During heavy swells on the morning of the 19th of August the bulk carrier 'Smart', 150,000 DWT loaded with 147,000 tons of coal, left the port of Richards Bay, South Africa heading for China. Soon, however, the swell became too much and the vessel grounded next to the channel, less than 250 m from the coast. Just hours after the grounding, the vessel broke in two.

SMIT Salvage and one of its local partners were contracted for the immediate removal of the bunker oil and other pollutants on board plus the removal of the aft section. Within just a day a large, 24-hour operation was set up including a Salvage team and various equipment from both warehouses in Cape Town and the Netherlands.

The continuous swell and rough weather at the casualty location made it a very challenging task for the salvage crew to work on and around the vessel throughout the entire operation. By making use of SMIT’s hot taps, pumps and hoses, all 1,900 tons of the heavy fuel oil was pumped into local barges and safely brought ashore without causing any oil pollution. Other pollutants were safely removed from the vessel as well. SMIT’s naval architects calculated that most of the cargo that was still in holds 8 and 9 had to be discharged to refloat the aft section. This was done with specialized dredging pumps operated from a chartered DP vessel.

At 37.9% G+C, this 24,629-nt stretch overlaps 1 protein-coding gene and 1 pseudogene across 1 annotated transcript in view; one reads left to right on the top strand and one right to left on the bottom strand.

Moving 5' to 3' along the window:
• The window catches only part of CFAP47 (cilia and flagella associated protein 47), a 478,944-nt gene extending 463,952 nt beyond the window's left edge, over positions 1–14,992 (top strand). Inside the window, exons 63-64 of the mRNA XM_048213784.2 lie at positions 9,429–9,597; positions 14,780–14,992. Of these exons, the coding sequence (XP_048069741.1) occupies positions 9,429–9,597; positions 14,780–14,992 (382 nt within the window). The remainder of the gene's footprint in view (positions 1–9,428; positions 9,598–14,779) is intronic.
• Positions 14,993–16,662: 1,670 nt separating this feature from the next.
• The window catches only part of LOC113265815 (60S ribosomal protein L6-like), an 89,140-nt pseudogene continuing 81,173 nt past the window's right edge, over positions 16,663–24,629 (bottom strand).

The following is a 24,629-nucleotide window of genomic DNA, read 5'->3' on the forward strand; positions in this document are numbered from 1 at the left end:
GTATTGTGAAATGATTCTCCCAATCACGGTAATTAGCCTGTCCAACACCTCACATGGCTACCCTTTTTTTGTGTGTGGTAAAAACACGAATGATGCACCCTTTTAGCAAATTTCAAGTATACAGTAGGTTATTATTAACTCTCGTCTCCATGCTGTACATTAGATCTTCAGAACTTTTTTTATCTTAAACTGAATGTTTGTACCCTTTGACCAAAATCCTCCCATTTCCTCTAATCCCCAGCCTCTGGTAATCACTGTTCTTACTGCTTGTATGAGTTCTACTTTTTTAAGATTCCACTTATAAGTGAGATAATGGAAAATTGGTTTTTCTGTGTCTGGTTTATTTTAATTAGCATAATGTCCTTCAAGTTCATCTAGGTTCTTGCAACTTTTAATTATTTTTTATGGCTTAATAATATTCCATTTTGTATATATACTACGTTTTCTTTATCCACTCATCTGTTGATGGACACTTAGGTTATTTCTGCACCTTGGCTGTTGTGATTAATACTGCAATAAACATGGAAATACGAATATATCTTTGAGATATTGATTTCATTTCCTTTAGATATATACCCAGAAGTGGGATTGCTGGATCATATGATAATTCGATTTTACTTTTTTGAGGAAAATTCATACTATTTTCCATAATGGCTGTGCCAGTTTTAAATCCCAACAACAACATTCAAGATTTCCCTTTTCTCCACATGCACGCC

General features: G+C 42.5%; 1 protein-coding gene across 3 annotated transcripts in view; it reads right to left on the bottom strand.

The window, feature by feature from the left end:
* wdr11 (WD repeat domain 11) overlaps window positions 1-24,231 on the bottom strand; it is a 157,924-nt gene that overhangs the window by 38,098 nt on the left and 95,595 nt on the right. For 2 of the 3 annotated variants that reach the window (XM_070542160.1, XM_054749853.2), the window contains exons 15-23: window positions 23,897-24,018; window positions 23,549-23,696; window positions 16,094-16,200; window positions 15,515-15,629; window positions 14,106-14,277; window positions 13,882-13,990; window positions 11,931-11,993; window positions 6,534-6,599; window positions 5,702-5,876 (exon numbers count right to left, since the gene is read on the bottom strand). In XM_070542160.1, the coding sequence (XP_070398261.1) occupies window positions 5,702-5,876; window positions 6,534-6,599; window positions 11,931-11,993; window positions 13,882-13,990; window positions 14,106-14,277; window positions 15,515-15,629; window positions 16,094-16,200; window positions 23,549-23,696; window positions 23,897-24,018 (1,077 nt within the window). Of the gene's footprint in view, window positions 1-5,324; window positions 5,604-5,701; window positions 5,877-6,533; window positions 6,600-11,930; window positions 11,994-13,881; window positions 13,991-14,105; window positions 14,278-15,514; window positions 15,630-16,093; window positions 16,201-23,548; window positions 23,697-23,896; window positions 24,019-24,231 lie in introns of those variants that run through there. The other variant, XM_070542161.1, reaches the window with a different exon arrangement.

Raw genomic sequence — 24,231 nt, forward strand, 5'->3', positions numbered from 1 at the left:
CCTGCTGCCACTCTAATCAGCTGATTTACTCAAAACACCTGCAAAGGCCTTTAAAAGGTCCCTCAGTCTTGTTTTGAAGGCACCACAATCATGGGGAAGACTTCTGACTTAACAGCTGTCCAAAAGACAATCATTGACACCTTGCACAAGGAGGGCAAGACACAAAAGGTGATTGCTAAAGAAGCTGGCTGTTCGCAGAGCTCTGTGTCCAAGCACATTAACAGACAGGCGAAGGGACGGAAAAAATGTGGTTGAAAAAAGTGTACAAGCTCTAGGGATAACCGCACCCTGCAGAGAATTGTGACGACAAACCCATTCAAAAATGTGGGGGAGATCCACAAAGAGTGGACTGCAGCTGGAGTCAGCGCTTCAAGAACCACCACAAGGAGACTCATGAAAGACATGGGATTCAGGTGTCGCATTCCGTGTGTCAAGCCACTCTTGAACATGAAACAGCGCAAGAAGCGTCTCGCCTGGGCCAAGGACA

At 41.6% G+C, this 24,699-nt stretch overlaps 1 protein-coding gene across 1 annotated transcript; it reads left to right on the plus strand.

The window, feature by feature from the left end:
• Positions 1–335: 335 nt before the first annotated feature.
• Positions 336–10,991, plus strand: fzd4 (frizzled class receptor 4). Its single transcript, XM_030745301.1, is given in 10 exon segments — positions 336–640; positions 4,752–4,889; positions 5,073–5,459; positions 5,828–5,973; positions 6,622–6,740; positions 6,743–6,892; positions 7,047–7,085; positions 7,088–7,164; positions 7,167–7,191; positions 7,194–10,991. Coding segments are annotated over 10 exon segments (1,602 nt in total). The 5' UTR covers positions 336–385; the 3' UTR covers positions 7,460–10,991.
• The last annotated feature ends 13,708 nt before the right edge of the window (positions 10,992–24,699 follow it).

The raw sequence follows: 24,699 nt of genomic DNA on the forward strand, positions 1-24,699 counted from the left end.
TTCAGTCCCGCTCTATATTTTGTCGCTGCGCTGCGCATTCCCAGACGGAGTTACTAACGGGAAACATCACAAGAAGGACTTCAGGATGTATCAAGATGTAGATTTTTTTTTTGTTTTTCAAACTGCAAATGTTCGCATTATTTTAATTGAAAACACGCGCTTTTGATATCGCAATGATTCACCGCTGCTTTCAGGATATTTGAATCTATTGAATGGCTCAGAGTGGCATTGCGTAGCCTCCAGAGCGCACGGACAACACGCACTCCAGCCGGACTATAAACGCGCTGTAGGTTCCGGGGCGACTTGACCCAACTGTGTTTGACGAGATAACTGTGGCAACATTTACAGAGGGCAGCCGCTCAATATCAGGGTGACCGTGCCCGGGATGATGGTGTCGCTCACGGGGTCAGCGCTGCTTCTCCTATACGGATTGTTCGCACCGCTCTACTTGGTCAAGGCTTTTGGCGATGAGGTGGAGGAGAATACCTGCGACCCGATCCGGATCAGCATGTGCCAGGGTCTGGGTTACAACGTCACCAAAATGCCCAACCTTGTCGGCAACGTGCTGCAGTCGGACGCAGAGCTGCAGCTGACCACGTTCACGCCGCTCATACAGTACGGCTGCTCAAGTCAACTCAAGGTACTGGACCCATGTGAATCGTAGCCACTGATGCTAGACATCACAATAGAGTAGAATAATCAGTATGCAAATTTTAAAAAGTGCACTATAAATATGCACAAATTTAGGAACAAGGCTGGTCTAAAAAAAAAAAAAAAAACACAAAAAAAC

In addition, a specially designed steel structure was placed and welded onto the casualties deck for a mobile crane to facilitate access to the cargo mid-ships. This crane operated similar pumps and discharged the remaining coal. In parallel salvage tug ‘Smit Amandla’ was mobilized from Cape Town and connected to the ‘Smart’ with the Dyneema pulling rope. Due to the seven-week salvage operation, when the aft part of the vessel was stuck in the sand and mud all the time, it took several attempts for the ‘Smit Amandla’ to pull her off.

After the successful refloating this part of the vessel was taken to open ocean - again in heavy swells - and was eventually scuttled at a designated location, 28 Nm off Richards Bay.

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